In any case, there are six other stakes events on the program, named for some of New York’s famous people and landmarks. A total of 70 horses will compete in the seven features, virtually a race for each division.
Almost since its inception, Showcase Day has been a handle leader at Belmont Park, many years finishing second and third only to Belmont Stakes day and when the course hard by the Cross Island Parkway played host to the Breeders’ Cup.
The attraction then, as now, is the large fields, somewhat of a novelty a few decades ago but now fairly routine since the current racing department has emphasized turf and claiming events, those races for which every manner of condition is thrown together in a kind of equine omelet.
Today’s featured Empire Classic is open to all horses aged 3 and older, and nearly half the field has some kind of chance to land the lion’s share of the $250,000 pot. But most of the money, deservedly, will land on one of the two favorites, either Lunar Victory (8-5) or Saratoga Snacks (9-5).
The former is most deserving since he’s accomplished more. Trained by Bill Mott, he is owned by Juddmonte International, who earlier in the day will fry much larger fish across the pond when Frankel, bred by Juddmonte, tries to make it 14-for-14 lifetime and 10 Group 1s before calling it a sensational career.
As for Lunar Victory, only 1-for-8 in Europe for John Gosden, he finished second in the slop at Aqueduct, his American debut, then won five straight including the Evan Shipman in July at Saratoga Race Course, before stumbling at the start and finishing second an overnight stakes at Belmont last month. Mott believes he’ll make amends.
“He’s coming into the race good. Our horse seems to do quite well at a mile and an eighth,” said the trainer, referencing the 5-year-old’s 2-for-2 slate at the trip.
But it’s Saratoga Snacks who’s more intriguing on several levels. Of course, it wouldn’t be fair to put trainer Gary Sciacca in Hall of Fame Mott’s league. A good year for Sciacca is when his winning percentage breaks into double digits, but he’s his moments.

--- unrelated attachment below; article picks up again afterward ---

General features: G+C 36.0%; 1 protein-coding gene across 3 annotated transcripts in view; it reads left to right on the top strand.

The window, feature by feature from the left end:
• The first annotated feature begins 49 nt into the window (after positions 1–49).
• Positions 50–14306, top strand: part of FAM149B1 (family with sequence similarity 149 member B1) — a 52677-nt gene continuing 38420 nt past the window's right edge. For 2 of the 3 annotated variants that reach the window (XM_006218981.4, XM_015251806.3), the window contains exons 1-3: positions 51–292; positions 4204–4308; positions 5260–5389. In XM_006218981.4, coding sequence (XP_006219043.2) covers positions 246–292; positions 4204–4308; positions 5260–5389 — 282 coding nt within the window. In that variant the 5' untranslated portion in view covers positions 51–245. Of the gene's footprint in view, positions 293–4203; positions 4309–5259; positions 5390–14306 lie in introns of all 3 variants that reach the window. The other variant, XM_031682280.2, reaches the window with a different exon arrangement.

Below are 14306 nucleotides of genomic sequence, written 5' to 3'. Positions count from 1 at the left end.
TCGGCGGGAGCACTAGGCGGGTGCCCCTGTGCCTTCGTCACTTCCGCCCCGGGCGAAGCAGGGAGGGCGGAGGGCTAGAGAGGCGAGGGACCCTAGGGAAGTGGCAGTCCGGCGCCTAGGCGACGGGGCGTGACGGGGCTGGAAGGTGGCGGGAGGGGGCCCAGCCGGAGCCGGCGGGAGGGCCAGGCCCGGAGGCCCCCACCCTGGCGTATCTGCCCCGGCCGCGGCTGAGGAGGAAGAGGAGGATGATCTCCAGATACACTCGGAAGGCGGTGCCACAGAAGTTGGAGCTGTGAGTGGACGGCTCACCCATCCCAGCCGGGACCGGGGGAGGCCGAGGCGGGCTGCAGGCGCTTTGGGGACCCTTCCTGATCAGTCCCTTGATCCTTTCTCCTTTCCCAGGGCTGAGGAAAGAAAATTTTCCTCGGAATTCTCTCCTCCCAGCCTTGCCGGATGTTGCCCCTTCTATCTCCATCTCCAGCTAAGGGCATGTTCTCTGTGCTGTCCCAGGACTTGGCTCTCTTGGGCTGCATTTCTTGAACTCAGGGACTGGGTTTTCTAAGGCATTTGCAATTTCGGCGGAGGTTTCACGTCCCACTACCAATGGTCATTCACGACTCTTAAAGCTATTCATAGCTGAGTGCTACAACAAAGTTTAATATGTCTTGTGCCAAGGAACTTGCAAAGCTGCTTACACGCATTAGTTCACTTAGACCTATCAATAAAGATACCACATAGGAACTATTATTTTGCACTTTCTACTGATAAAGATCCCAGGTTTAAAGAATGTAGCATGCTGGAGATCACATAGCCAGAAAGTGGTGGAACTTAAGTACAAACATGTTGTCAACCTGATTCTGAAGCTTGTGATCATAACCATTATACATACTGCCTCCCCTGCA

It was 20 years ago and Sciacca trained a brilliant New York-bred filly named Saratoga Dew. She was by Cormorant, one of the foundation sires of the New York breeding program, and from an In Reality mare, Super Luna.
After winning her third straight race without defeat in that 3-year-old season, Sciacca tested the waters and ran Saratoga Dew back in 12 days and she took her fourth straight, the Comely Stakes, her first graded race.
After returning to stake-bred competition, winning the Hyde Park, she shipped to Monmouth for the G2 Post Deb and suffered her first defeat in her sixth career run.
Following her Monmouth disappointment, she returned to state-bred company, winning the New York Oaks at Finger Lakes. Sciacca used the upstate Oaks to get her ready for Saratoga, where she became a star by winning the storied G1 Alabama.
Back at Belmont, she won the G1 Gazelle then met her elders and beat them in the G1 Beldame. There were high hopes when they sent her to Gulfstream for the Breeders’ Cup Distaff three weeks later. Disappointingly, she finished 12th and never raced again.
So Sciacca can train a good New York-bred and it looks like he has one in Saratoga Snacks, owned by the August Dawn Farm, the nom-de-race of two-time Super Bowl champion coach Bill Parcells.
Funny how when Parcells won that first Super Bowl he did it with what he referred to as his “lunch pail guys.” They were a bunch of no-names then. Then just came to work every day and did their jobs; just ask the favored Buffalo Bills.
Saratoga Snacks’ record is eerily reminiscent of Saratoga Dew. He has won four of five career starts and will be seeking his fifth straight win on Saturday afternoon. He defeated open class milers here Sept. 15, his second win over the track.
“He’s got himself together,” Sciacca told a NYRA press staffer this week. “He’s a big, good-looking horse [and] he’s hitting everything right. He’s going to be tough. He’s going to bring a good race.”
David v Goliath? Lunch pails over fine china? Well that’s one of the underappreciated features of this game when, on any given Saturday, a lunch pail guy can upset royalty.